Tuesday, November 15, 2005


Memo to Philip the Pun:

You've stumped the storyteller. While there are a number of associations for the word "heliotrope," it has no meaning for me other than its Greek reference to the sun. According to some sources, the scent is akin to vanilla. Other sources say heliotrope smells more like cherry pie. Until I myself come into contact with a heliotrope plant (and I'll be careful not to eat it-- if it's poisonous to cattle, it can't be all that good for my innards), I shall invoke clause #3 of my Storytelling Guidelines and provide for you a fairy tale in the common domain that uses the word "heliotrope." Here it is:

How Summer Came to Canada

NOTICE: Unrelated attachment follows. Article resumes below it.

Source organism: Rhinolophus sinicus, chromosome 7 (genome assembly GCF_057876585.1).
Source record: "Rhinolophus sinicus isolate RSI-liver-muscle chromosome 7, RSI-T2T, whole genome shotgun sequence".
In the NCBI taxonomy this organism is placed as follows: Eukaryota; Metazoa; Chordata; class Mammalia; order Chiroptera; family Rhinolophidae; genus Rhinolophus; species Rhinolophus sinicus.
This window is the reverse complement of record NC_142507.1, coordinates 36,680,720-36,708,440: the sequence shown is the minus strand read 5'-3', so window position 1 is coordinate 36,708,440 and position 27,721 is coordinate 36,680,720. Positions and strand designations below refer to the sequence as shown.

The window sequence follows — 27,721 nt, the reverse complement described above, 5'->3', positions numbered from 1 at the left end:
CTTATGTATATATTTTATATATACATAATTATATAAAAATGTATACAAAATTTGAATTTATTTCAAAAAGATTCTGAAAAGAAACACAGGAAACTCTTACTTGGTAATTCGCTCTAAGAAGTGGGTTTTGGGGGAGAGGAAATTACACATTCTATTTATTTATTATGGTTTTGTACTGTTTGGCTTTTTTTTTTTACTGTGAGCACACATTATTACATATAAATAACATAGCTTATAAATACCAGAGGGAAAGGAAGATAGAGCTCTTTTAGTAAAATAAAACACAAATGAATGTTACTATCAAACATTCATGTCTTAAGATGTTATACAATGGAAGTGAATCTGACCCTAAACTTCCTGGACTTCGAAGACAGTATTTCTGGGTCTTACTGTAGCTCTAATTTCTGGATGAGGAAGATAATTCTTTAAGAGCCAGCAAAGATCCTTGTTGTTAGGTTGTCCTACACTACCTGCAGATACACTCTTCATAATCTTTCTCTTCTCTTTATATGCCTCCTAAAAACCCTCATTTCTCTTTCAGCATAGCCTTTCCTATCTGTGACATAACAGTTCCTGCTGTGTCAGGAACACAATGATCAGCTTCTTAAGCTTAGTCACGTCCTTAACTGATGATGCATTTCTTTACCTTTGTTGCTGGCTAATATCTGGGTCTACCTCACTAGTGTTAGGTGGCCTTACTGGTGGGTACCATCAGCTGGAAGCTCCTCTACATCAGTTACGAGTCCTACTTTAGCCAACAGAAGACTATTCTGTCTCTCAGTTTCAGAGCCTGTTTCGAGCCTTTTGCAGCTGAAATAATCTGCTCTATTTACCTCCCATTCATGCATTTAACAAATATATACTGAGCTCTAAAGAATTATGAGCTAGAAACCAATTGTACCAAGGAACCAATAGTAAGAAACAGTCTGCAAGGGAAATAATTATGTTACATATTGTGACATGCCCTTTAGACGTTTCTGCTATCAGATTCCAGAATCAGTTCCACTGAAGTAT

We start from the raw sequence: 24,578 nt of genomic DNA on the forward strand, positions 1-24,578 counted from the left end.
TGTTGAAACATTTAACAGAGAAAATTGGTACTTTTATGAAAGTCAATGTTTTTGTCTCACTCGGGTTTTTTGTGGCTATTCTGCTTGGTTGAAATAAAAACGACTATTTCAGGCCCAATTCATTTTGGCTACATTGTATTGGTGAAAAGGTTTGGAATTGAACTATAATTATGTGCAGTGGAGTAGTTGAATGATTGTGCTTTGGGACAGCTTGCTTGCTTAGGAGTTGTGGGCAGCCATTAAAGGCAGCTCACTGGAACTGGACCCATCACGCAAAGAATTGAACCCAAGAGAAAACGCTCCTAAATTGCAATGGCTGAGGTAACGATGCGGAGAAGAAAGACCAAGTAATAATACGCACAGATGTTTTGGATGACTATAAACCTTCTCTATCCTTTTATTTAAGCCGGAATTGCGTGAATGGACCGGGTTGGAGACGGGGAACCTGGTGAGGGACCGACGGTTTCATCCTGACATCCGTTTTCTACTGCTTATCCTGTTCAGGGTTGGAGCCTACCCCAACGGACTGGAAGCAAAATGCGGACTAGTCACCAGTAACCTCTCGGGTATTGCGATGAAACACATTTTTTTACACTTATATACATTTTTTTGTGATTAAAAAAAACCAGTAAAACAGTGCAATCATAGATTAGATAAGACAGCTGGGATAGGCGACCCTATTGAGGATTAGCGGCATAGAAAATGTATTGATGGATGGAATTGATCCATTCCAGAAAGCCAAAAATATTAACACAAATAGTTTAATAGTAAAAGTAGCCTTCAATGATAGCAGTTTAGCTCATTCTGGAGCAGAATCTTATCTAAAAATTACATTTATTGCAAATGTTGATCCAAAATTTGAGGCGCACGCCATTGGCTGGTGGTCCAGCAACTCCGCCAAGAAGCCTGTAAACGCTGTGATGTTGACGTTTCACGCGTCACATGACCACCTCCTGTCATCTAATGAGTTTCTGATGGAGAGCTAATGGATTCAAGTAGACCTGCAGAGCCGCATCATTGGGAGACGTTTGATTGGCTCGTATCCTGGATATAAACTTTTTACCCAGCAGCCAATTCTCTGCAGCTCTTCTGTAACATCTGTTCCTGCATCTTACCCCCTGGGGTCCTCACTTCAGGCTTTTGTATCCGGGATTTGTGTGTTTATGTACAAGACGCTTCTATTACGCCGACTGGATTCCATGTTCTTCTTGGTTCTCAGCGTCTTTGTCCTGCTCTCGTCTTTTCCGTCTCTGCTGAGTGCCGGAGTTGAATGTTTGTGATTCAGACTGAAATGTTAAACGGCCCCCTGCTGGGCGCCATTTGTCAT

If Cecily Barker's flower fairy art is to your taste, you may find interesting her interpretation of The Heliotrope Fairy. I myself am not a fan of Barker's work. I think fairies should be portrayed with dirt-encrusted toenails and wild, tangled hair. Barker's fairies look as if they were on their way to a costume ball and stopped in the meadow for a pastoral photo opportunity.


Phil said...

Well, that is not a bad fairy tale (though I protest that it's actually a myth, even though there are fairies in it), but I'm sure that eventually you can come up with a great story about heliotrope.

As for fairies in art, my preferences run toward the work of Tony DiTerlizzi, Ursula Vernon, and of course the wild and whimsical creatures of Brian and Wendy Froud.

HitManJ said...

I was told that Heliotrope is a color that is a combination of red and navy...nearly the color of an Eggplant.

Nonny said...

Alkelda, please excuse the shenanigans happening over at my site. I do apologize for the disgusting language. I will try and get things under control :)

Alkelda the Gleeful said...

Okay! I would send Brad over to help you clean up things but (1)he's on the road (2) he'd probably just encourage the shenanigans!